Books, The Raven & Other Poems and Tales by Edgar Allan Poe

The Raven & Other Poems and Tales bookThe poem “The Raven” published by Edgar Allan Poe in 1845 is one of my favorites. The author orphaned at the age of two in Boston lived a short life dying at the age of forty in 1849. Even though his poetry and short stories never received the popularity they did until after he was gone, I believe have now found their place in literature.

I have a hardback book that was published in 2001 by Bullfinch Press/Little, Brown and Company with  full version of “The Raven” along with many other stories written by Poe, i.e. “The Black Cat” – “The Pit and the Pendulum” – “Annabel Lee” and “The Fall of the House of Ushe” compiled inside. All the illustrations are by Daniel Alan Green.

The Raven by Edgar Allan Poe: “ Once upon a midnight dreary, while I pondered, weak and weary…

You did know “Tis the wind and nothing more”  – didn’t you?


 Written by Mary Gilmartin, June 9, 2014


Filed under Authors, Books

15 responses to “Books, The Raven & Other Poems and Tales by Edgar Allan Poe

  1. Only becoming famous after you die – the writer’s wyrd!

  2. Kev

    You’ve gotta love a bit of Poe! 😀

  3. That poem bring back memories! Enjoyed your post. And thanks so much for stopping by my blog site.

  4. Dale

    This is wonderful. I have a “Collected Stories and Poems” of Edgar Allan Poe with nary an image nor drawing…not the most inviting book to read! I actually took it out again when “The Following” came out on TV as there were many references to Poe. I too, love this one..

    • He is an interesting author. I can’t say that I like all his works, but the ones in this new collection I found are good. In an old volume from 1901 I find a sequel to “The Murders in the Rue Morgue” called “The Mystery of Marie Roget”.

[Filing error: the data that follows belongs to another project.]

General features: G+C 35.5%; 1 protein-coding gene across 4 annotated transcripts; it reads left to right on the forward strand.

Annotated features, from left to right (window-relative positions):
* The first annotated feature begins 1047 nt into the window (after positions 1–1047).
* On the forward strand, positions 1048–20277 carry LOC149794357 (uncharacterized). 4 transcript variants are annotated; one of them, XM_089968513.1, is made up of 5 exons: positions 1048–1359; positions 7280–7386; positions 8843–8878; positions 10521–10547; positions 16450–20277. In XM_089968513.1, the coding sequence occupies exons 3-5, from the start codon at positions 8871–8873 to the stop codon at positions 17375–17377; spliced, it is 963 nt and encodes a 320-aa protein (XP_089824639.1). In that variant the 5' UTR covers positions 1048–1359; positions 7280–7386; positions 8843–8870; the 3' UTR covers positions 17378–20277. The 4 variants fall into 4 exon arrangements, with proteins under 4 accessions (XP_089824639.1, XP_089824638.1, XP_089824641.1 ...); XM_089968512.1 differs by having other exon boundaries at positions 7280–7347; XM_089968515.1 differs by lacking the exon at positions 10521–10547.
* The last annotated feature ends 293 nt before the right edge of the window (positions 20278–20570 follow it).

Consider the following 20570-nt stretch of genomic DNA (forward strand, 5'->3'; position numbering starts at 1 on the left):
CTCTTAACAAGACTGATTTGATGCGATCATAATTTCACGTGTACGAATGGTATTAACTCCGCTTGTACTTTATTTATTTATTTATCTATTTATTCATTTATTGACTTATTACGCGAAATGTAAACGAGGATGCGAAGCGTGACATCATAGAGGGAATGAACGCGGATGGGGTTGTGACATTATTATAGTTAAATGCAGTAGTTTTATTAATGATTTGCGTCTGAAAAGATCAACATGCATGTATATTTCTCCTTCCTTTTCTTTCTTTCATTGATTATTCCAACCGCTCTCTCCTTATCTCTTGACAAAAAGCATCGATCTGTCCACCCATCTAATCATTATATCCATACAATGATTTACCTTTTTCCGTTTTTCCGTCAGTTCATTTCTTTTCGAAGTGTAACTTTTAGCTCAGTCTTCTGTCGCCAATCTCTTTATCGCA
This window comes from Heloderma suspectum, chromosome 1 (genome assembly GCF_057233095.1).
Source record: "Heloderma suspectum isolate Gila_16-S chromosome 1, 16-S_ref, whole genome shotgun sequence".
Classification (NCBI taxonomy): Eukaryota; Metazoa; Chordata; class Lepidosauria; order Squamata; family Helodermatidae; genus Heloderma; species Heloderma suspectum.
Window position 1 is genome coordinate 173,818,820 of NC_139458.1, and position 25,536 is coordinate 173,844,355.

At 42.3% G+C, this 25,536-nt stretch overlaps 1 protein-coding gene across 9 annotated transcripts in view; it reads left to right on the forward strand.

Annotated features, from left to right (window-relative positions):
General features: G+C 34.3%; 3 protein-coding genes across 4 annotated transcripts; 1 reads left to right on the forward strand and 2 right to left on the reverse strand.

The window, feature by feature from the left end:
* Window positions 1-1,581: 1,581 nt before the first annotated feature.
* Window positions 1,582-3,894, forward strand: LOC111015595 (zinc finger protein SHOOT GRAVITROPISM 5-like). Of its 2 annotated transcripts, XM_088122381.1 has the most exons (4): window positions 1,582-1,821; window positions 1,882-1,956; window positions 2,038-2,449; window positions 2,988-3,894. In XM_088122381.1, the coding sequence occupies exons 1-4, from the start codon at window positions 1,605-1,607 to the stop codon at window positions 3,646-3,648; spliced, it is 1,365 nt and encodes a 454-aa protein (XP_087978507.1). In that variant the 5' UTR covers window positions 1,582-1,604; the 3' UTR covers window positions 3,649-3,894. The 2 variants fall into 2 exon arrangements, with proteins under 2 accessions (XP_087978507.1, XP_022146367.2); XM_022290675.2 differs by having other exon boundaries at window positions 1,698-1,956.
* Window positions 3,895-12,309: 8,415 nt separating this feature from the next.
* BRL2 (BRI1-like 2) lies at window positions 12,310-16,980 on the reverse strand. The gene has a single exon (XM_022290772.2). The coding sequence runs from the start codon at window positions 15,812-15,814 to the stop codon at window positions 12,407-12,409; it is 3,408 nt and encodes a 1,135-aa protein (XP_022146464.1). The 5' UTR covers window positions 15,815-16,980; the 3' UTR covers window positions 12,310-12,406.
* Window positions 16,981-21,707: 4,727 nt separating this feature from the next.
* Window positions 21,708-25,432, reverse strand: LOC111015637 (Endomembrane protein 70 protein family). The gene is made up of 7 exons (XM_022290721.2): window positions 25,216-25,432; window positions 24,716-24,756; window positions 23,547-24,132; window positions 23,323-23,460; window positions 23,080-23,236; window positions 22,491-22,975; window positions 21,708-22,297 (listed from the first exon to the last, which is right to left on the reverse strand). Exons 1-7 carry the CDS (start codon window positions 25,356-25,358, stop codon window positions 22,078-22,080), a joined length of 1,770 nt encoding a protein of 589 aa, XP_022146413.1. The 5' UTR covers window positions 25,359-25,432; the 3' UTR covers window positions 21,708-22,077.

5. I recently was given a 5 volume set of complete works of EAP. These must be much of his lesser known works and as I read through some of the short stories I was very surprised that I found them very tedious and boring with so much verbosity and convolution. I finished two stories(a most arduous task) three I stopped after a few pages and then passed the whole set on to someone else. It’s probably me – I can’t stomach Joyce or Eliot either. On the other hand I read and enjoyed every single piece written by E R Burroughs, H G Wells, A C Doyle and Herman Hesse by age 24. Presently reading AZTEC by Gary Jennings – absolutely memorized and liked Jack Whyte’s CAMULOD CHRONICLES, post Roman Britain series.

  6. This looks a wonderful edition – the cover drawing is fantastic. I so like it that I searched for a copy on Amazon which I will definitely purchase. Interestingly, the UK edition has a different cover:
    Thanks for highlighting this.

    • You’re welcome, glad you like it, too. Your great UK cover print is featured inside my copy. All the b/w illustrations inside are good. It’s my pleasure sharing this find. And, now I’m prompted to find my other edition books of Poe’s works in my library which I located in my old books section. They’re 2 volumes (1 & 4) of the Cameo Edition (in 10 volumes) published by Funk & Wagnalls Company, NY and UK, from 1901.

  7. I’ve always found it interesting that he invented the detective story. I love his stories and poems. Nice tribute.

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